* Can I just say that when dogs rip washing off the line, or tear up the trampoline netting, or chew through the garden hose, or perhaps get into the garbage and scatter it around the yard, the whole helping us to age positively thing goes out the window.  But our new fur friends have managed to settle in nicely and I haven't sworn or screamed at them for at least four months. While it was touch and go there for a while, I can safely say that no dogs were harmed in the writing of this post.  

12 comments :

  1. I went to a talk and they said dogs or equine therapy were very good for mental health - esp with teenagers. Even if they hate everyone living in the house, they still love the dog. And even if they feel everyone in the world hates them, they know the dog loves them....

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  2. I'm sure the reason that some people feel less stressed performing tasks in front of a pet as opposed to a real person is that there's no pressure that you're "doing it wrong" and your pet isn't going to call you out. Hehe, I need to get me a pet.

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  3. We've always had dogs - mum & dad have always had corgis- & still have one. As a couple Grant & I have always had a dog too. Like you I've cried buckets over the loss of a pet- their love is so unconditional. Our cocker spaniel, Kali, knows deep down that she's not really a dog, but a furry person.

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  4. We are on the same wavelength this week Leanne with our posts! We had a dog called Trixie as well growing up along with a cat, guinea pigs, pigeons and finches. My daughter has a miniature schnauzer, Wallis, and she is such a great friend to my grandson. She is his 'big sister' and I swear she is a human in a dog's body. Pets are good for our health and provide companionship as we age. Sue from Sizzling Towards 60 & Beyond.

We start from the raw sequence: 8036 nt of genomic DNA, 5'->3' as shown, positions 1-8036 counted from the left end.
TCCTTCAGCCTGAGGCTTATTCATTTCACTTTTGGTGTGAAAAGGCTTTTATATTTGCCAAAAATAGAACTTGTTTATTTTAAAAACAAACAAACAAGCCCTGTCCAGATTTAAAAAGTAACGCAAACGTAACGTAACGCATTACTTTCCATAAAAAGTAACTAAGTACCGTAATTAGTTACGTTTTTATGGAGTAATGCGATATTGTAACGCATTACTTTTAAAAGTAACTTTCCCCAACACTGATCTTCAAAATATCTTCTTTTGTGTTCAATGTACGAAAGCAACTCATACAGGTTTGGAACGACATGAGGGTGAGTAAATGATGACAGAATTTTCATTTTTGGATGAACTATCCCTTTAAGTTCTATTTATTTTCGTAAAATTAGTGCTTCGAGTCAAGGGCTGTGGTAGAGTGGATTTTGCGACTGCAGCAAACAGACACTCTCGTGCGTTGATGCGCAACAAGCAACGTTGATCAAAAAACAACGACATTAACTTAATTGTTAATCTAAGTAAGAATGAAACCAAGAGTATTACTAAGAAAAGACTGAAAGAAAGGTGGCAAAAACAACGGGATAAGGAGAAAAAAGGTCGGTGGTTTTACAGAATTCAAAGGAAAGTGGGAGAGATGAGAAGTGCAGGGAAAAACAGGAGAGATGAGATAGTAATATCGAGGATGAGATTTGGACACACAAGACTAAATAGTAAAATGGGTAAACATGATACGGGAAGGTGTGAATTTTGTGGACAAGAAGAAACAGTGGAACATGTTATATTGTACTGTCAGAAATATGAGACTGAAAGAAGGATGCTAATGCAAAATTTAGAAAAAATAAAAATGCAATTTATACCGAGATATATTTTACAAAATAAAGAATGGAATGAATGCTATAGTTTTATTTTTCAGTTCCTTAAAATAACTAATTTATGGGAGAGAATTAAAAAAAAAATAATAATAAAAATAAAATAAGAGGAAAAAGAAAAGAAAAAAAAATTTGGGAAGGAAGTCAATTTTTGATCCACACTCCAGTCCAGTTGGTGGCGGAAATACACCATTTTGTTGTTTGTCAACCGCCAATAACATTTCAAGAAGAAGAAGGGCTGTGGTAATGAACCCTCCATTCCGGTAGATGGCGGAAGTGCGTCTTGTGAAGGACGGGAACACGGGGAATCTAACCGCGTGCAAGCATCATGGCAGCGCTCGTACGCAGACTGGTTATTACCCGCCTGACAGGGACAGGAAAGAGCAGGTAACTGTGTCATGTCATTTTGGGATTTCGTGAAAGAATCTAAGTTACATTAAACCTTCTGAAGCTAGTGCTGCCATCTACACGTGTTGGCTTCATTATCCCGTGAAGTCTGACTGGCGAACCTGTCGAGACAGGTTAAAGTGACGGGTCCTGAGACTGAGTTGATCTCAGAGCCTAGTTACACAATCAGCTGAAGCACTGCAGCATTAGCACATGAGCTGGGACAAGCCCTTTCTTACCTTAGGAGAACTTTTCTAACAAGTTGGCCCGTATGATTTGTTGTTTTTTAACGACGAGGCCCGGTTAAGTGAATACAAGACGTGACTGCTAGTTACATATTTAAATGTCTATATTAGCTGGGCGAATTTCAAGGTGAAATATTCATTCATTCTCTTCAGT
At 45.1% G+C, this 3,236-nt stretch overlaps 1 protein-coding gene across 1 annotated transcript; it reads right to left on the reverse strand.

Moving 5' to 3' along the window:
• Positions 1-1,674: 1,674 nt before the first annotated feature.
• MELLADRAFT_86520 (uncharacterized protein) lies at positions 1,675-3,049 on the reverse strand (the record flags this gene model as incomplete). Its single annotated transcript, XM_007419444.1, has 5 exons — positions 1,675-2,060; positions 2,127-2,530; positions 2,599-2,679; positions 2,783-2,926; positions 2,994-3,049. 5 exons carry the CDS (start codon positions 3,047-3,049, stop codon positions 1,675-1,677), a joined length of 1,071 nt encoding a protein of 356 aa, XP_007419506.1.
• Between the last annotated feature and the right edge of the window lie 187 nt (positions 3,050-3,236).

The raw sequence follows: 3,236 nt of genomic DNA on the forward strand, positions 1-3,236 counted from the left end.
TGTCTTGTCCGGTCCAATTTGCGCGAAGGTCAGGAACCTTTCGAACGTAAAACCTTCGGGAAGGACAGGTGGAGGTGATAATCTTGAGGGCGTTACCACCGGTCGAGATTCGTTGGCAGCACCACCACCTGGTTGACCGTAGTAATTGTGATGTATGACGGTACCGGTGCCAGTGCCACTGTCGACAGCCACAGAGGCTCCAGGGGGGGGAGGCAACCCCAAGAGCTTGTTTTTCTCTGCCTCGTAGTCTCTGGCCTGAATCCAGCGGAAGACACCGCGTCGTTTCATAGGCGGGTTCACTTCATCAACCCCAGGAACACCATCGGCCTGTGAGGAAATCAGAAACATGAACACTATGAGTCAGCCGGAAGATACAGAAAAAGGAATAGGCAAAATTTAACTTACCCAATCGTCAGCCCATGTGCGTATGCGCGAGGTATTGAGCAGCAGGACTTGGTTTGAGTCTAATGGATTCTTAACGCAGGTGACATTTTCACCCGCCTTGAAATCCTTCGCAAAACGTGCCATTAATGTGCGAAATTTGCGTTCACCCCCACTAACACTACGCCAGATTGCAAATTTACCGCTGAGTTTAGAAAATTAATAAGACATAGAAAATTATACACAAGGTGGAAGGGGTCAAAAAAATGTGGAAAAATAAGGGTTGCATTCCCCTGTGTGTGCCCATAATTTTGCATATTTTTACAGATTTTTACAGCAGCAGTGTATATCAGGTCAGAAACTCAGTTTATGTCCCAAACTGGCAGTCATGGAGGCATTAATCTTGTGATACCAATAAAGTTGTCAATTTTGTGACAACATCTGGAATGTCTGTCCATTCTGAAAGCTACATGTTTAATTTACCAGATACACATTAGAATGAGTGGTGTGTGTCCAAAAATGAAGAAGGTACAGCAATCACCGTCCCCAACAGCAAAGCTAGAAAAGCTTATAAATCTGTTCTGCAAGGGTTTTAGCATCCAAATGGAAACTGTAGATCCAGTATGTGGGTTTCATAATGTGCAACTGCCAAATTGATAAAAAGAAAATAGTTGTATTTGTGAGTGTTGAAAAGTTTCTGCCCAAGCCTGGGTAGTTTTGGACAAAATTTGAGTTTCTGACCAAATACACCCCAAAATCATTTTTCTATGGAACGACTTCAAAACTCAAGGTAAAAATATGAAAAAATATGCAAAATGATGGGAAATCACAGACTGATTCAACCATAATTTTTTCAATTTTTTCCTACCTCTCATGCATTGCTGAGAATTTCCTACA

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  5. LOL love your disclaimer at the end ... I was going to say our cat Seth probably isn't so great for my health, he makes my blood pressure rise regularly!!!

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  6. What lovely post full of love for and of your pets. So interesting to read the stories of them all. Thanks for linking up for #lifethisweek 8/52. Next Week: Taking Stock.

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  7. I've had pets all through my life too Leanne- we also did the dog/cat thing when our kids were at home, but now it's just the two of us we have settled on two cats instead. I love how you describe your dogs - they give such abundant love don't they?

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  8. I had a dog growing up, and she was the best thing ever. I'd love to have a pet now, but I work quite long hours and often travel unpredictably, as does my husband, so I don't think it would be fair for us to get a dog. Maybe a cat, but I'm not such a cat person. Anyway, we rent, and our landlord has said a firm no! We're about to relocate to Sydney though, so once we get our living situation sorted we might revisit the topic. I just don't want to get an animal then not be able to spend enough time with it, I think that's really sad.

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  9. I grew up with three different dogs but had to wait 15 years to have a dog of my own once I left home due to other commitments. But I can't imagine life without the pugs now (and their grunting noises!!!!)

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  10. I always had a pet dog growing up. It was the best having a companion and they always knew when I was sad and kept me company and cheered me up! I have my own rescue dog now and I can't imagine life without her she's really made my house feel like a home with my hubby and me and our furbaby we are one happy little family :)

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  11. The companionship of pets may meet some basic human needs, which is not easily explained in theory but is believed by most people. caring for a cat

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  12. They dislike the presence of other dogs, but with adequate training, their temperament levels can be controlled. Blue Pitbulls must receive competent training and attention to control their violent side. Pocket Bully